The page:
2. Recurrent symbiont recruitment from fungal parasites in cicadas. Author: Yu Matsuura, Minoru Moriyama, Piotr Lukasik, Dan Vanderpool, Takema Fukatsu. Link to paper.
  3. Changes in endosymbiont complexity drive host-level compensatory adaptations in cicadas. Authors: Matthew A Campbell, Piotr Łukasik, Mariah M Meyer, Mark Buckner, Chris Simon, Claudio Veloso, Anna Michalik, John P McCutcheon. Link to paper.
  4. Gradient wetting state for droplet transportation and efficient fog harvest on nanopillared cicada wing surface. Authors: Heng Xie, Han-Xiong Huang, Hao-Yang Mi. Link to paper.

May

  1. Case 3761 — Platypleurini Schmidt, 1918: Proposed precedence over Hamzaria Distant, 1905 to conserve nomenclatural stability in the Cicadidae (Insecta, Hemiptera, Auchenorrhyncha, Cicadoidea). Authors: David C. Marshall, Max Moulds, Michel Boulard, Allen F. Sanborn, Anthony Ewart, Cong Wei, Kiran Marathe, Lindsay W. Popple, Benjamin W. Price and Chris Simon. Link to article.
  2. Sensing of Substrate Vibrations in the Adult Cicada Okanagana rimosa (Hemiptera: Cicadidae). Authors: Joscha A Alt, Reinhard Lakes-Harlan. Link to Paper.
  3. A molecular phylogeny of the cicadas (Hemiptera: Cicadidae) with a review of tribe and subfamily classification. Authors: DAVID C. MARSHALL, MAX MOULDS, KATHY B. R. HILL, BENJAMIN W. PRICE, ELIZABETH J. WADE, CHRISTOPHER L. OWEN, GEERT GOEMANS, KIRAN MARATHE, VIVEK SARKAR, JOHN R. COOLEY, ALLEN F. SANBORN, KRUSHNAMEGH KUNTE, MARTIN H. VILLET, CHRIS SIMON. Link to paper.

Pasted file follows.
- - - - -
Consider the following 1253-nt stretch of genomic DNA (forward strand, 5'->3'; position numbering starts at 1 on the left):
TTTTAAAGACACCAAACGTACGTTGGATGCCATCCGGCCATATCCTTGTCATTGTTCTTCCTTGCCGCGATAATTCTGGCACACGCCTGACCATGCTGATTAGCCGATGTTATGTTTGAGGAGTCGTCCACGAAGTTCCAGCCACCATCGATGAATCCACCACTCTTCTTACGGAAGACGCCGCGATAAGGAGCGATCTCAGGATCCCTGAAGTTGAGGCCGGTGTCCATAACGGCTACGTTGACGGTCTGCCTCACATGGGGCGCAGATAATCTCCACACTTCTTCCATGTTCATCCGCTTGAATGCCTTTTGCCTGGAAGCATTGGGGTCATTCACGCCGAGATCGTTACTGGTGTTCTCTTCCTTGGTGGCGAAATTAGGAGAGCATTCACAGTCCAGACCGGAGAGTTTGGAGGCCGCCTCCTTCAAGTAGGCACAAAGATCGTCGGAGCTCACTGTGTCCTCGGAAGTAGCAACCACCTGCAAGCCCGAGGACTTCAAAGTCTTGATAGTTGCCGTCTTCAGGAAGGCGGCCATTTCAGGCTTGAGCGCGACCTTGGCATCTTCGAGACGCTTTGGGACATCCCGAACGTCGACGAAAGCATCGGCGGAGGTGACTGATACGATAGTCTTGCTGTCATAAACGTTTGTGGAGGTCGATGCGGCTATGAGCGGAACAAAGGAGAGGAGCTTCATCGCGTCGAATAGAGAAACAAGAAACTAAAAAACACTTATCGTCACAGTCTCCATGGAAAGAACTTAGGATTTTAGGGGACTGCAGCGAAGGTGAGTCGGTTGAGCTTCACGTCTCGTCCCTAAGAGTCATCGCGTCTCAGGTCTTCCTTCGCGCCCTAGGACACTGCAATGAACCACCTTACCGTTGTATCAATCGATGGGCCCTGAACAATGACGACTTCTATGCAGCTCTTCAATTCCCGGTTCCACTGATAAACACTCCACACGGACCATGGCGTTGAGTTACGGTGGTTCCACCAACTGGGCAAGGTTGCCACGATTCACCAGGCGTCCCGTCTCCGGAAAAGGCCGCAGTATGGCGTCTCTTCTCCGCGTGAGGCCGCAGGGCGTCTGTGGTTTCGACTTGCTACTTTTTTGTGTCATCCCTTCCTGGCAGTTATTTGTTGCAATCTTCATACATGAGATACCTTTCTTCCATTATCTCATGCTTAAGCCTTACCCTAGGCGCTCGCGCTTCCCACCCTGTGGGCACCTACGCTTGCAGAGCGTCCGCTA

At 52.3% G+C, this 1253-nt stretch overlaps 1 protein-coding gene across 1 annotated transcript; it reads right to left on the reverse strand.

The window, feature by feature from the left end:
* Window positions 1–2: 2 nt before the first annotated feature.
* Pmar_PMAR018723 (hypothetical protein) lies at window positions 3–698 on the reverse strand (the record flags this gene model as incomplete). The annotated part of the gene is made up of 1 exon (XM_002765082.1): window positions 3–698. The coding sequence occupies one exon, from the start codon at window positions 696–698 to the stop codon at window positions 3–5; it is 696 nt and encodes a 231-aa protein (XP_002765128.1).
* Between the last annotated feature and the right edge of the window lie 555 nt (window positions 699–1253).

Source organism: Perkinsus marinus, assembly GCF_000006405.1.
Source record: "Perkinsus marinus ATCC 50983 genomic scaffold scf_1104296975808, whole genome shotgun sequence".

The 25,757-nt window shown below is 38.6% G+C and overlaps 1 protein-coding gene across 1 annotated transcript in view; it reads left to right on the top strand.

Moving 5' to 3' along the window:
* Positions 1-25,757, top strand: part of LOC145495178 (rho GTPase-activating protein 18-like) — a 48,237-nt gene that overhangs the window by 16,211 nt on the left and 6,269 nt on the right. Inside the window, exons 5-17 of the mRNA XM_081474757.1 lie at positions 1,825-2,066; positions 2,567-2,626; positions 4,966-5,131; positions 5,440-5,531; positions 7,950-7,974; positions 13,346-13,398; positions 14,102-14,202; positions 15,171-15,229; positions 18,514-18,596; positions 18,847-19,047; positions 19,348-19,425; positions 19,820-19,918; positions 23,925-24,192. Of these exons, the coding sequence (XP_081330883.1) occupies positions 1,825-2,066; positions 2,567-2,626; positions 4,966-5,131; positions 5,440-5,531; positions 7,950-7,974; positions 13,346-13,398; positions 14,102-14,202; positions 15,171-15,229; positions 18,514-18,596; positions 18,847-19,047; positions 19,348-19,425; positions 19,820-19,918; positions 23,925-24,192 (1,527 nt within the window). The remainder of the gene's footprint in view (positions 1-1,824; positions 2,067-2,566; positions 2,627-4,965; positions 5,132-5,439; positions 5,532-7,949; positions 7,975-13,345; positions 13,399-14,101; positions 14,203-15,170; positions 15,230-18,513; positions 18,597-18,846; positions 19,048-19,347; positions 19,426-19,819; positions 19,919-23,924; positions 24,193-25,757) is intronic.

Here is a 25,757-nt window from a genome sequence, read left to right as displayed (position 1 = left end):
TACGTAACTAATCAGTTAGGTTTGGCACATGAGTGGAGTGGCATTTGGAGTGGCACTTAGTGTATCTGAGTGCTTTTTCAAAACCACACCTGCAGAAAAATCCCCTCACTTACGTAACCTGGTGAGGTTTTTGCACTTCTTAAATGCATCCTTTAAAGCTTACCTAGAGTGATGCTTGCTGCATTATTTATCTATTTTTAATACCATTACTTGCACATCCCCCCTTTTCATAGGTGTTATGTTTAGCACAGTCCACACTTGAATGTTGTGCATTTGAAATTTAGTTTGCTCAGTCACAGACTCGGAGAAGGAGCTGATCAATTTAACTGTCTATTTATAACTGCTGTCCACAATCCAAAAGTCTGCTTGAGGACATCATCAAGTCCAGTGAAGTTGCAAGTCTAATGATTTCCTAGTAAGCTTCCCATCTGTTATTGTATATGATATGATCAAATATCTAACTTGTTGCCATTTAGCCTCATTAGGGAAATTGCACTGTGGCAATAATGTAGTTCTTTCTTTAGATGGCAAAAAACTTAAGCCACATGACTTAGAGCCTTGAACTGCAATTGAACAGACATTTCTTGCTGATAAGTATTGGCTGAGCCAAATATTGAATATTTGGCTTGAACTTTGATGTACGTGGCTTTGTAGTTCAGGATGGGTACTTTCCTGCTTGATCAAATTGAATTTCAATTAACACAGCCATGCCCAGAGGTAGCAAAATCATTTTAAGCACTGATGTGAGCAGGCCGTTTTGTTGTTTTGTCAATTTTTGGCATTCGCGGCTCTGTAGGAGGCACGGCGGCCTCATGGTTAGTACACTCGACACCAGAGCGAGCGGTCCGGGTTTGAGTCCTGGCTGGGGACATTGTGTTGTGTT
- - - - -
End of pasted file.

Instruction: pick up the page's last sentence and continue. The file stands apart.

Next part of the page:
4. An Identification key to the species of Auchenorrhyncha of Iranian fauna recorded as pests in orchards and a review on the pest status of the species. Author: FARIBA MOZAFFARIAN. Link to paper.
  5. Two new genera and two new species of cicadas from Central America (Hemiptera: Cicadidae: Cicadinae). Author: ALLEN F. SANBORN. Link to paper.

April

  1. Cicadetta sibillae Hertach & Trilar, 2015, nouvelle espèce de cigale pour la France (Hemiptera, Cicadidae) et premières analyses des sons complexes émis durant la cymbalisation d’appel nuptial. Authors: Stéphane Puissant and Kevin Gurcel. Link to paper.
  2. Triplicate parallel life cycle divergence despite gene flow in periodical cicadas. Authors: Tomochika Fujisawa, Takuya Koyama, Satoshi Kakishima, John R. Cooley, Chris Simon, Jin Yoshimura & Teiji Sota. Link to paper.
  3. Revision of the cicada genus Dilobopyga (Hemiptera, Cicadidae) from Sulawesi and the Moluccas. Author: J.P. Duffels. Link to paper.
  4. Two new genera and five new species of Mugadina-like small grass cicadas (Hemiptera: Cicadidae: Cicadettini) from Central and Eastern Australia: comparative morphology, songs, behaviour and distributions. Author: A Ewart. Link to paper.